Dawn and I drove to tiny Roann in northern Indiana to see its covered bridge and nearby historic grist mill, and found to our surprise that it was the weekend of the town’s annual Covered Bridge Festival. All of the trappings were present: carnival rides, food booths, and a parade featuring fire trucks from a five-county radius. Big doings in small-town Indiana!
The best part was the antique-tractor pull. I’m absolutely not a guy you’ll find at the fairgrounds on Sunday! Sunday! Sunday! with a lite beer in hand watching multi-engined, fire-breathing, smoke-belching megatractors. But it was undeniably charming to watch this motorsport in its elemental form: everyday people from rural Indiana who brought their antique tractors to compete at a small-town pull track.
I followed one woman driving her 1950s Farmall from start to finish. Here she is, queued up and waiting her turn.
She drove onto the track and backed up to the weight. I’m sure there’s an official name for the contraption she pulled, but I’m not hip to the lingo.
Then she was poised and ready to start pulling.
As she made her way down the track, I zoomed out to take in as much as my camera could see. The fellow reclining in the back was the official scorekeeper. I guess the object was to see how far each tractor could drag this weight down the track.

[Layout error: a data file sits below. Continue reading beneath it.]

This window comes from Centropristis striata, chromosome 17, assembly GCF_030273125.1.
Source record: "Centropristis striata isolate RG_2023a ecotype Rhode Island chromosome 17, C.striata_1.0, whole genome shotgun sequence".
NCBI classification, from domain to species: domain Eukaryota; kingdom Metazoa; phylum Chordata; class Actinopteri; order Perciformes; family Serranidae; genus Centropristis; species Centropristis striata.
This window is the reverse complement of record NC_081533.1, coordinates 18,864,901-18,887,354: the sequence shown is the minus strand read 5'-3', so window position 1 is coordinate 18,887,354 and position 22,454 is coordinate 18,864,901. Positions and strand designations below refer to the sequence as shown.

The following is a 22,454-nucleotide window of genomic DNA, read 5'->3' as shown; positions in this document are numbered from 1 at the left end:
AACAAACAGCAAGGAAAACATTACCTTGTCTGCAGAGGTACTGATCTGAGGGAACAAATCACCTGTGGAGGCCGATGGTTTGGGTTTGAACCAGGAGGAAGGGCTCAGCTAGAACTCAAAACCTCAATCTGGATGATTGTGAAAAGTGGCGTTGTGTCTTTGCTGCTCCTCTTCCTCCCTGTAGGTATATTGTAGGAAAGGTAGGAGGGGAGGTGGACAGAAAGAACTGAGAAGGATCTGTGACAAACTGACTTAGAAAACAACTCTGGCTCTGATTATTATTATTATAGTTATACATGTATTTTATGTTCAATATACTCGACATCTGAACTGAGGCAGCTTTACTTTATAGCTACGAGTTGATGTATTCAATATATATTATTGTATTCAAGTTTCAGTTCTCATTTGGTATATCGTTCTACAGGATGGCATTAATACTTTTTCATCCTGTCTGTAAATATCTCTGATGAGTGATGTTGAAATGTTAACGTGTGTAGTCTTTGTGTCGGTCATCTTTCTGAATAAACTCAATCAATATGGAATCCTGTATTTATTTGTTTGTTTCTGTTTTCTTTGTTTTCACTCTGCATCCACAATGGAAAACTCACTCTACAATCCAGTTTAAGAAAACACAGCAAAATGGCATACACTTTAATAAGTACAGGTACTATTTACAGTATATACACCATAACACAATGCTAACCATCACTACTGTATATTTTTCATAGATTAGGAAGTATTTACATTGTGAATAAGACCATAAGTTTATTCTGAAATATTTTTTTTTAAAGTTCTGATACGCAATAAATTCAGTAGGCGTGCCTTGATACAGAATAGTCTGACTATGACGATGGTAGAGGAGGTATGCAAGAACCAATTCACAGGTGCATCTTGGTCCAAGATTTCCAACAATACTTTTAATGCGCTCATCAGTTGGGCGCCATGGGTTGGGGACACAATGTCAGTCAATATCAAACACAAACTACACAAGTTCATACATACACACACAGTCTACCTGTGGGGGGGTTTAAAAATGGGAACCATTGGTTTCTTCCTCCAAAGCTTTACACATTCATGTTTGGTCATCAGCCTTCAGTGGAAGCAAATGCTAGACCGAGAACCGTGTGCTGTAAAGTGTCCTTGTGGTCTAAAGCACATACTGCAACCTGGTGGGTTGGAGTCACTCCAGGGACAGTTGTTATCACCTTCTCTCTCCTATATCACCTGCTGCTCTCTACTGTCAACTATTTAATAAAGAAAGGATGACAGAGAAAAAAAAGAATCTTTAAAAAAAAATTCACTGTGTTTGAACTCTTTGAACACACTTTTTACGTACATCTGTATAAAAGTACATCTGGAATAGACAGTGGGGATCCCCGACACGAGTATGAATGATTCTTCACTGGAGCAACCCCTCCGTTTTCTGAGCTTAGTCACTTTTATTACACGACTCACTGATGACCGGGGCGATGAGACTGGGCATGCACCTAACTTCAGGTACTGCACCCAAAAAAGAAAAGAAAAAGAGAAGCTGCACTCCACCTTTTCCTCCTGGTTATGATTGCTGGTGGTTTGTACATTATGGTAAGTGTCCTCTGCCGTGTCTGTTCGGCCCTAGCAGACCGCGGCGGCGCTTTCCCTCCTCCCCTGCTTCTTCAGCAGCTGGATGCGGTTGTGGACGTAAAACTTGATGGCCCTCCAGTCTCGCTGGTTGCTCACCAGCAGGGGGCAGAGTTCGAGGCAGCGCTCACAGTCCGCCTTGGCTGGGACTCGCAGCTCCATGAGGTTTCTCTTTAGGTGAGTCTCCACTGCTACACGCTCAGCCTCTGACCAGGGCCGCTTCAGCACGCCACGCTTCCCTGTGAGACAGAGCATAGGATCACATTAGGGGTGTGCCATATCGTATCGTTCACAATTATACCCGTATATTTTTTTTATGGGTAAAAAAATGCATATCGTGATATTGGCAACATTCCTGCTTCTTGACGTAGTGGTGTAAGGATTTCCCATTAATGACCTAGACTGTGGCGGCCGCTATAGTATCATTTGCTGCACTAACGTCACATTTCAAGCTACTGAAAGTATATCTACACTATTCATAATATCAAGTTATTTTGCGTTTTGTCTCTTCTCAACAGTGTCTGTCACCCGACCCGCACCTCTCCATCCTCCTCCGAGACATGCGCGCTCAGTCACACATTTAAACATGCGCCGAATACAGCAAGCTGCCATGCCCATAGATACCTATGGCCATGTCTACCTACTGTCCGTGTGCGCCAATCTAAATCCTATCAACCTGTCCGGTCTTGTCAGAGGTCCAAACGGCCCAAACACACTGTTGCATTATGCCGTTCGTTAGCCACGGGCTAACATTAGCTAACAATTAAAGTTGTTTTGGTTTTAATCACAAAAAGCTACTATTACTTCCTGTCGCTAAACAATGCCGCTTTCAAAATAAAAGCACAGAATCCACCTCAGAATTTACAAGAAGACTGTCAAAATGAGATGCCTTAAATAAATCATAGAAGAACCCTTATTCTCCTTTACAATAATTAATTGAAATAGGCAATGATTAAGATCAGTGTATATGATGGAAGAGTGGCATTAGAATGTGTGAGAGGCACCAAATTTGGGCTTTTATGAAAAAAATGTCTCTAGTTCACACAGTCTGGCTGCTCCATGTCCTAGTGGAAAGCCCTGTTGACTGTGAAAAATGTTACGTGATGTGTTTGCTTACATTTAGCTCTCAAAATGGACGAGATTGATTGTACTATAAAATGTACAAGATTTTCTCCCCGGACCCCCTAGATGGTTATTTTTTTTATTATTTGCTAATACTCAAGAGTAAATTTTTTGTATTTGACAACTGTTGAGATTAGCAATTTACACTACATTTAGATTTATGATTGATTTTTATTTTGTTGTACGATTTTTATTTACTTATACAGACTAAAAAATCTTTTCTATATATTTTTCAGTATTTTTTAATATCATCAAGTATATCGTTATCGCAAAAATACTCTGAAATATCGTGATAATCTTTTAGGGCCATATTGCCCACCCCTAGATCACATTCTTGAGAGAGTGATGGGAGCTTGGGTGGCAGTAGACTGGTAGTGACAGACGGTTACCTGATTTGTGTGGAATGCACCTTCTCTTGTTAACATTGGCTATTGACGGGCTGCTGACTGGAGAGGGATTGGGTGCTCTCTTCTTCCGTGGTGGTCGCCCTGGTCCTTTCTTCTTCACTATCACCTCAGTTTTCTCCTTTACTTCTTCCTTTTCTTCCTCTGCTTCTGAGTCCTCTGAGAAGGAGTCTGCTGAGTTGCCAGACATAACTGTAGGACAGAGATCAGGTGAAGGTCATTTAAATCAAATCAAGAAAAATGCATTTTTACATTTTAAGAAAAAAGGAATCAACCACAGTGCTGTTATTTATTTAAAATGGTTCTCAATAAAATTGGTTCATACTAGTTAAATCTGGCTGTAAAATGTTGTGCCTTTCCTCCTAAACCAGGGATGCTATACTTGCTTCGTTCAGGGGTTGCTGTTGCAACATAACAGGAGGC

More tractors were queued up behind her. Here are the next three to go. It must be comfortable to lean forward and rest a forearm on the steering wheel.
This Allis-Chalmers got its turn soon enough.
As did this beautiful Cockshutt 40. Its style reminds me of the Streamline Moderne design movement from the 1930s, but these tractors were first built in 1949.
I have no idea who won. I barely understood how this whole competition worked! But it was great to see this old iron put to the stress test.
When I was a boy, my dad worked at the Oliver tractor factory. Read about it.